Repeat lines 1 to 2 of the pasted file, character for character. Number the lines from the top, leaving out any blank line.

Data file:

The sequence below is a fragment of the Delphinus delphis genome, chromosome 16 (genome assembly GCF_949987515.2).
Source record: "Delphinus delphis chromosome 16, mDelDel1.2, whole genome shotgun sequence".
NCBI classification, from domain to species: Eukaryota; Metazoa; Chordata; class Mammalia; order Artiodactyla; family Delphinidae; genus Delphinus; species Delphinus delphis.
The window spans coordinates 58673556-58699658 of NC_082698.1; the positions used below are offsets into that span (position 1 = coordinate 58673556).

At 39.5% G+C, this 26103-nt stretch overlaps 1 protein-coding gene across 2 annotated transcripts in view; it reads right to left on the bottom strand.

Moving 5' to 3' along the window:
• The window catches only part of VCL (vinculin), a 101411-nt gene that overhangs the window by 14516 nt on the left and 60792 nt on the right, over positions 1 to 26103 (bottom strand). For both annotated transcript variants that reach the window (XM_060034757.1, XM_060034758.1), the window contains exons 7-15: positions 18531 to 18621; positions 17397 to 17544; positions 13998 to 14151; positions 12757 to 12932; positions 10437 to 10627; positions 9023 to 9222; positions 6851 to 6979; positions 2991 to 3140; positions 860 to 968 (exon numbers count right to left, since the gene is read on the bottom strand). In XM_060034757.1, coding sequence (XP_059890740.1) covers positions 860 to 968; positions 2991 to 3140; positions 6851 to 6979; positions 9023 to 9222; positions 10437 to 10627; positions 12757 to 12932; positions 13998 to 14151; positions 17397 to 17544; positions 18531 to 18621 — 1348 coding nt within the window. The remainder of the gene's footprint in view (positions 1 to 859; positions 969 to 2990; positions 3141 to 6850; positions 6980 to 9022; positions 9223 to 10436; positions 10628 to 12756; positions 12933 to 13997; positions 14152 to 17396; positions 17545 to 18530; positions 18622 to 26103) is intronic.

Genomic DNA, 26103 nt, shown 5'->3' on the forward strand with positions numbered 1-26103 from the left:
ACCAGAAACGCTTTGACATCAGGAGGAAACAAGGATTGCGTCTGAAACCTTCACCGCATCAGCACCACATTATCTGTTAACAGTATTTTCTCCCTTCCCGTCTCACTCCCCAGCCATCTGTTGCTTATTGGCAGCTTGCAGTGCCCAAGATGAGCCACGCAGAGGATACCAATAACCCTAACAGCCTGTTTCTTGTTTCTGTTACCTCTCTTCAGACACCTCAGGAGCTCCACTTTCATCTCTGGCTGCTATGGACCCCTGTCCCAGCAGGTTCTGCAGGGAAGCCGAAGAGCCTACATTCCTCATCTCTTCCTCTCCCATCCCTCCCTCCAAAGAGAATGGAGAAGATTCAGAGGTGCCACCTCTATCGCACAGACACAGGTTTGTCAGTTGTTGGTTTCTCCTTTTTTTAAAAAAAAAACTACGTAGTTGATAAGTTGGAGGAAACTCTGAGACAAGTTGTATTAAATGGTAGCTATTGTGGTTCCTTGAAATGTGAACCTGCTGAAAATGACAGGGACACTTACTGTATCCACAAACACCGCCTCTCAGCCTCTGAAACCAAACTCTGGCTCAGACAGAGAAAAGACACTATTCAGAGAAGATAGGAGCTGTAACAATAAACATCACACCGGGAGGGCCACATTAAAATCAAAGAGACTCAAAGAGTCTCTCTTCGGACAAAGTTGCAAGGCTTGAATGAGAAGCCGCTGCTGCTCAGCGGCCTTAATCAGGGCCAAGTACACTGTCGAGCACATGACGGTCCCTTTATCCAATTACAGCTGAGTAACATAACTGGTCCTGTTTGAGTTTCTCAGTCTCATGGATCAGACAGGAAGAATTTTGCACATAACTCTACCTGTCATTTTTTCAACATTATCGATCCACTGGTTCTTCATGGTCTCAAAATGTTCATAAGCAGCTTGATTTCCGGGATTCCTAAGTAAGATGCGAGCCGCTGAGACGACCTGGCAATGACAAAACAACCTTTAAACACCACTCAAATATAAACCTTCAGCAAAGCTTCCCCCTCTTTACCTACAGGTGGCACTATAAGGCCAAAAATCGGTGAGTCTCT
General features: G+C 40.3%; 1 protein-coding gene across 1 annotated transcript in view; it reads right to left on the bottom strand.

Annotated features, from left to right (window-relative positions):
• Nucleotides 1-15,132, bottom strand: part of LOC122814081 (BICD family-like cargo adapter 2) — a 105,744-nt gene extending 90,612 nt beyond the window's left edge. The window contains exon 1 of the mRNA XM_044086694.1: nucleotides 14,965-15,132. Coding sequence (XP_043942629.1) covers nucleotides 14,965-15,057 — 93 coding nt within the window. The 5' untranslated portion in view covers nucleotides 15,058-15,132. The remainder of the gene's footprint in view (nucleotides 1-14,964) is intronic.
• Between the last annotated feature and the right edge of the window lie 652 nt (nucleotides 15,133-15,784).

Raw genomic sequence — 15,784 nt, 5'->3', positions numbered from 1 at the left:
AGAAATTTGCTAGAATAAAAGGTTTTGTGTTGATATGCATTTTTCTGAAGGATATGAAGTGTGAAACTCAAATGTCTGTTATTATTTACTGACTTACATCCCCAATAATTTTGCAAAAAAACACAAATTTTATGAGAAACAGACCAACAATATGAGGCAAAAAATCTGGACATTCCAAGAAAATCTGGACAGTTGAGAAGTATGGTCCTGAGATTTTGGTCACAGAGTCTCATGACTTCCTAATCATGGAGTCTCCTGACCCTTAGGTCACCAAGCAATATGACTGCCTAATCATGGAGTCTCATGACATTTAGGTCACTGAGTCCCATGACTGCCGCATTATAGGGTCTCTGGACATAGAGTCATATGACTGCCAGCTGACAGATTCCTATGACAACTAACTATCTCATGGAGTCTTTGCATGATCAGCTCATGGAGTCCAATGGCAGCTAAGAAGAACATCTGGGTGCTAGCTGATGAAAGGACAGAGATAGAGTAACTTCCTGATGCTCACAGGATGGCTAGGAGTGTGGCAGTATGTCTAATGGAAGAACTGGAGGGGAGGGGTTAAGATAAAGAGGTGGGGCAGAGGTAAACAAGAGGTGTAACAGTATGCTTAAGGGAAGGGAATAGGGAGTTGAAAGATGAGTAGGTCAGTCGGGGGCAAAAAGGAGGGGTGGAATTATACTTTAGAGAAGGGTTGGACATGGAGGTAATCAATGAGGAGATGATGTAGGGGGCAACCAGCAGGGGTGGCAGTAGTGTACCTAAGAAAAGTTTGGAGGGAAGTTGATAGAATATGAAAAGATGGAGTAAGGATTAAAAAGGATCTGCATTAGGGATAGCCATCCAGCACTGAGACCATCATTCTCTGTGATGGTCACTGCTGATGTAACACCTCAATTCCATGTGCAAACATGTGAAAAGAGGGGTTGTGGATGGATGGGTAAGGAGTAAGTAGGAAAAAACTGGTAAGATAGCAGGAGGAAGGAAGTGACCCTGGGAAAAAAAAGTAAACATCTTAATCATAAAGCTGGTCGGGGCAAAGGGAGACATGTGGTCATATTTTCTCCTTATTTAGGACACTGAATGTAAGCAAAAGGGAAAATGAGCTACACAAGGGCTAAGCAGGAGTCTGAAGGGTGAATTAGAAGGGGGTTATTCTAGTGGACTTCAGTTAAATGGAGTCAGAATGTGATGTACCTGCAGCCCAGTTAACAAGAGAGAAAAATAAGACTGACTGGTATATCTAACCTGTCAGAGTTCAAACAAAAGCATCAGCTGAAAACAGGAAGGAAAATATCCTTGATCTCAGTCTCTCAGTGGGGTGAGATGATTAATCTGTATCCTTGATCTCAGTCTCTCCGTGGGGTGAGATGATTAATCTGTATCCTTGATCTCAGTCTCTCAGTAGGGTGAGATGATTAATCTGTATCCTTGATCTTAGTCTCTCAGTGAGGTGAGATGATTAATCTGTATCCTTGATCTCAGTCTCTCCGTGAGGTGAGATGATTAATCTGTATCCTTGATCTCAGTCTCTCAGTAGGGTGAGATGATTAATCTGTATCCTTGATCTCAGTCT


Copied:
The sequence below is a fragment of the Delphinus delphis genome, chromosome 16 (genome assembly GCF_949987515.2).
Source record: "Delphinus delphis chromosome 16, mDelDel1.2, whole genome shotgun sequence".